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"Run-of-the-Mill" justice



Those car-accident personal-injury attorneys: As in the case of class action settlements, it turns out that defendants (in this case insurance companies) and plaintiffs' lawyers tacitly collude to overcompensate the relatively meritless claim and undercompensate the meritorious claims in the interest of maximizing attorneys' fees and minimizing defense costs with the least amount of work and risk. [Fisher @ Forbes]

However, unlike the case of class action settlements, disciplinary committees go after these unethical attorneys. The Nora Freeman Engstrom article that Fisher discusses details the cases of two separate Louisiana law firms whose lawyers were disbarred for their cookie-cutter operations—because they used a legal assistant to do the negotiating or paid kickbacks to runners, rather than because of their shoddy representation. In other words, at the end of the day, the bar association was more concerned about nickel-and-dime lawyers taking actions that increased competition, while ignoring the wealthier attorneys whose business model is not all that different.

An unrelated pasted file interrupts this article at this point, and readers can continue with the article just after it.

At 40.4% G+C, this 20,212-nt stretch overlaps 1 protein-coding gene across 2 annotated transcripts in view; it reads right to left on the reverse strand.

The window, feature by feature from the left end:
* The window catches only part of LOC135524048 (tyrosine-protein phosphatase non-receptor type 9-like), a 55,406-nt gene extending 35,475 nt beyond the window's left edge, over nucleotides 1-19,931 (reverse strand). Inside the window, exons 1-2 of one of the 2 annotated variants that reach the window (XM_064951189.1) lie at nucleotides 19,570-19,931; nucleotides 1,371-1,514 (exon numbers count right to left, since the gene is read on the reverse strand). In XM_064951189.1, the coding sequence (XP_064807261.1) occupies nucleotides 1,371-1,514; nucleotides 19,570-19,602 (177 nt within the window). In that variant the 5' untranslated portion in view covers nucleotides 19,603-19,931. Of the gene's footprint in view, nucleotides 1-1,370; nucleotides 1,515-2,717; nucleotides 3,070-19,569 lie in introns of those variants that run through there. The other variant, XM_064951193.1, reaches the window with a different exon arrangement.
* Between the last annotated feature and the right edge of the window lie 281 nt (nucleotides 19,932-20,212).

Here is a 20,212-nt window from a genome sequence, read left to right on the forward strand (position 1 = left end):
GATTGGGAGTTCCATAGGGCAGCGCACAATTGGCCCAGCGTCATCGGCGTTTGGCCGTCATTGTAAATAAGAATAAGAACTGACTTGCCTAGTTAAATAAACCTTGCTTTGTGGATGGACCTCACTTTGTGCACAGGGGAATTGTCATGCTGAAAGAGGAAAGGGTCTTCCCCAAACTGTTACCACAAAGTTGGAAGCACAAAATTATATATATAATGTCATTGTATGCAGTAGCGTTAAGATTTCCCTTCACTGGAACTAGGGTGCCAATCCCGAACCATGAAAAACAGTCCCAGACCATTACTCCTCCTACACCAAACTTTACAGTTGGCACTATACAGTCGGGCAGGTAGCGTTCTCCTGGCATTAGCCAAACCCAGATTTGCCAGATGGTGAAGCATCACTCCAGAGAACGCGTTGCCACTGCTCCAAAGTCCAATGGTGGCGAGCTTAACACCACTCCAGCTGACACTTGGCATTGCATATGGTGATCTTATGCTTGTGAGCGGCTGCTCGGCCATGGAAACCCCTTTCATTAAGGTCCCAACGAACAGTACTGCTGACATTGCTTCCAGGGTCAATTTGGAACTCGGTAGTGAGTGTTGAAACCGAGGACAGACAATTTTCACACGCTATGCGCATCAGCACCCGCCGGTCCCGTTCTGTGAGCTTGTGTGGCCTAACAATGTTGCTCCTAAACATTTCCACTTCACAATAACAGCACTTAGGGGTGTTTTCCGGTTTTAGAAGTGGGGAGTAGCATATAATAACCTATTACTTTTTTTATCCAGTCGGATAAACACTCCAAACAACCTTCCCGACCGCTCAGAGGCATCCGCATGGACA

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Isaac Gorodetski
Project Manager,
Center for Legal Policy at the
Manhattan Institute
igorodetski@manhattan-institute.org

Katherine Lazarski
Press Officer,
Manhattan Institute
klazarski@manhattan-institute.org

 

Published by the Manhattan Institute

The Manhattan Insitute's Center for Legal Policy.